Iran’s ambassador to India claimed that the U.S. urges New Delhi to suspend its Iranian oil purchases, worth about $5 billion a year, through the threat of sanctions. The Iranian ambassador also called for India to become more active in its implementation of the Chabahar project which could rival the nearby Chinese-controlled Gwadar port in Pakistan.
India consumes about 3 million barrels of oil every day and Iran is one of the closest major oil producing countries to it. With the two countries having significant cultural, economic and political exchanges for thousands of years, will the U.S. be successful in downgrading their relations? Indian-Chinese relations are facing some challenges over differences because of the Belt and Road Initiative (BRI). New Delhi believes the BRI encroaches on its sphere of influence. India has been significantly warming their relations with Washington and therefore it is unlikely New Delhi will follow China’s Iranian oil policy of ignoring U.S. threats of sanctions.
With China and the U.S. engaged in a destructive trade war initiated by President Donald Trump, it is unlikely India is willing to face Washington’s so-called punishments for buying oil from Iran. China is becoming increasingly closer to Pakistan as the South Asian country has become a linchpin of the BRI with hundreds of billions of dollars invested into Pakistan’s infrastructure and economy.
India has close links with Arab countries, especially Saudi Arabia who now exports much of its oil to the country. India also has infrastructural plans with Arab countries, including the important Oman to Mumbai pipeline and another pipeline for India to provide Arab countries with drinking water. Therefore, despite the thousands of years of relations, in the Indian view, New Delhi has no necessity today to be under economic attack from the U.S. over Iranian oil when it is easily replaced by nearby Arab countries.
However, this does not mean that Iran is useless to India. As India has hostile relations with Pakistan, and are less than amicable with China, its only access to markets in Central Asia is through the Iranian Chabahar port. It is unlikely that the U.S. will attempt to persuade India from using this port as it has no other means to reach Central Asia. Therefore, it is likely that middle and small-scale operations and trade between India and Iran will continue, but major imports and exports will be discouraged and resisted by Washington.
When considering the millenia-old civilizational connection between India and Iran, it would be in the interest of New Delhi to maintain positive ties with Tehran. This includes purchasing its oil and pursue its country’s destiny without the interference of Great Powers. With New Delhi submitting to Washington’s demands, it suggests that India has a long way to go before it achieves Great Power status like the U.S., Russia and China, all of whom can pursue their own state destinies and have enough economic and military might to defend their interests.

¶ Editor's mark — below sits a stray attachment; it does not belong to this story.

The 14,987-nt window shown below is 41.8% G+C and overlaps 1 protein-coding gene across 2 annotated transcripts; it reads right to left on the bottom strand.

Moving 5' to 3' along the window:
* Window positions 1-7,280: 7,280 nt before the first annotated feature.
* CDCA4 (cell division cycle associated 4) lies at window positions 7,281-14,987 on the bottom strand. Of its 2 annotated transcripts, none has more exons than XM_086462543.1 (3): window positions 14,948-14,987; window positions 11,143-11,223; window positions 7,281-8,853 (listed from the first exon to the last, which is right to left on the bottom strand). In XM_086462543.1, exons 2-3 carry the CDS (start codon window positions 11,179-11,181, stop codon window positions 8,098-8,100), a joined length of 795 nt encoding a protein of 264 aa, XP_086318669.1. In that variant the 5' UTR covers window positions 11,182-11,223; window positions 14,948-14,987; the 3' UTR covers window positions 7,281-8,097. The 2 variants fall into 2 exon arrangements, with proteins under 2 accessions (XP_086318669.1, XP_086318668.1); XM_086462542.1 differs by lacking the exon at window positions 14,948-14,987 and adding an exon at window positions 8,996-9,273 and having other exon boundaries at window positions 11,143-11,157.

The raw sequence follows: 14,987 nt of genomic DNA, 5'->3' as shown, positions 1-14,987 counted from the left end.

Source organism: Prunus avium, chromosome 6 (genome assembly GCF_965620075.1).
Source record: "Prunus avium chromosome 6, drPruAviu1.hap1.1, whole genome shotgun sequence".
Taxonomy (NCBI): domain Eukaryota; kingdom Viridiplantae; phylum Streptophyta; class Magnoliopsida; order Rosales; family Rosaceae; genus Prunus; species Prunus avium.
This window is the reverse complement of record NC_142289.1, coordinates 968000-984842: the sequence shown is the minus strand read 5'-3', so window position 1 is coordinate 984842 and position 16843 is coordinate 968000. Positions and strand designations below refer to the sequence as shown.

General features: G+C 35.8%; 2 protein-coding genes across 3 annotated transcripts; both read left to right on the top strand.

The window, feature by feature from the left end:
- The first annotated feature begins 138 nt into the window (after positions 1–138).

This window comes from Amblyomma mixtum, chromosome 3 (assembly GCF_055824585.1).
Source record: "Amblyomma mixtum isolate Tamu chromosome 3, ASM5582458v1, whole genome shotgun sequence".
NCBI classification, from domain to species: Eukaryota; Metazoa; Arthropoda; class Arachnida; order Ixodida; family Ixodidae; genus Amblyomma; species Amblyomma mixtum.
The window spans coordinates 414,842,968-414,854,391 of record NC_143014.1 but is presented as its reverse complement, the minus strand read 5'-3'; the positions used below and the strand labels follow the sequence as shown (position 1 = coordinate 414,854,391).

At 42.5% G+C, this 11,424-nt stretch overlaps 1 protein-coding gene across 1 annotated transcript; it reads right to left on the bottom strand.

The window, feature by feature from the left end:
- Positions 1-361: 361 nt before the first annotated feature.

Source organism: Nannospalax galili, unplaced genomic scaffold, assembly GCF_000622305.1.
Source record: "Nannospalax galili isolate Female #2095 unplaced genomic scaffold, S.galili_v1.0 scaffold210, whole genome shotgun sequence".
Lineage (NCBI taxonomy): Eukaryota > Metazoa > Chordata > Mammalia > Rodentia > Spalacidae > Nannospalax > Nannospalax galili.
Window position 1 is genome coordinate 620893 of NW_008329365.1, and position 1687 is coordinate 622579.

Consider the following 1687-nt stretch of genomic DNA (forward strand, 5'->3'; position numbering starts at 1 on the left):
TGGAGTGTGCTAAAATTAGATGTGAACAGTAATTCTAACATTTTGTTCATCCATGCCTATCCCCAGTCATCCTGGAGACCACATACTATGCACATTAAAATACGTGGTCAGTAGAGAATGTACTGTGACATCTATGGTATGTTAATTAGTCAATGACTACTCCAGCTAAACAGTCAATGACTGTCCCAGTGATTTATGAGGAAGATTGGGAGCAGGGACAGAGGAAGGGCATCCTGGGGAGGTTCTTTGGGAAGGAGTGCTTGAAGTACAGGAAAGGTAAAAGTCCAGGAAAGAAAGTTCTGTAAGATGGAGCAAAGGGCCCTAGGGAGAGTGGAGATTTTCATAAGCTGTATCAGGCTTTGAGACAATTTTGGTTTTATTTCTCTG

With Russia challenging Washington’s hegemonic designs over the Middle East by successfully defending Syria from U.S.-backed terrorism, and China rolling out the BRI across the globe, including in the U.S.’ Latin American backyard, they have proven they are capable of defending their interests against the U.S.’ unilateralism.
Lidil Powell, head of the energy group at the Observer Research Foundation, a think-tank based in Delhi, explained that India can legally resume oil imports from Iran as it would adhere to the United Nations. However, because India lacks global power like China, it does not have the capacity to challenge Washington, and therefore cannot pursue China’s policy of ignoring U.S. demands against Iran.
Hindu-chauvinism against Islam is on the rise in India, which has correlated with Israel growing popularity in Israel. T while India receives financial incentives from Saudi Arabia like discounted oil to replace Iranian oil.
Although India does not have the capacity just yet to act as a Great Power to serve its interests primarily, it has significant experience in balancing relations between rivals. During the Cold War, New Delhi was able to balance its relations with the U.S. and Soviet Union and appears to be doing so now between Washington and Tehran, and Washington and Moscow. New Delhi maintains positive diplomatic relations with both Russia and Iran, despite pressures from Washington and making some economic concessions in the name of balance.
In the case of its relations with China, India is motivated by its self-interests that also happens to align with the U.S.’ plans to limit Chinese and Russian influence in the Indo-Pacific region as outlined in the Pentagon’s Indo-Pacific Strategy. Despite India and China having frosty relations, the Indians are pursuing the same policy of balancing its relations with the U.S. and their other rivals. In this manner, New Delhi is likely to benefit from rival regional and international powers based on their own national interests and will continue to balance their foreign relations at all levels.
Paul Antonopoulos, director of the Multipolarity research centre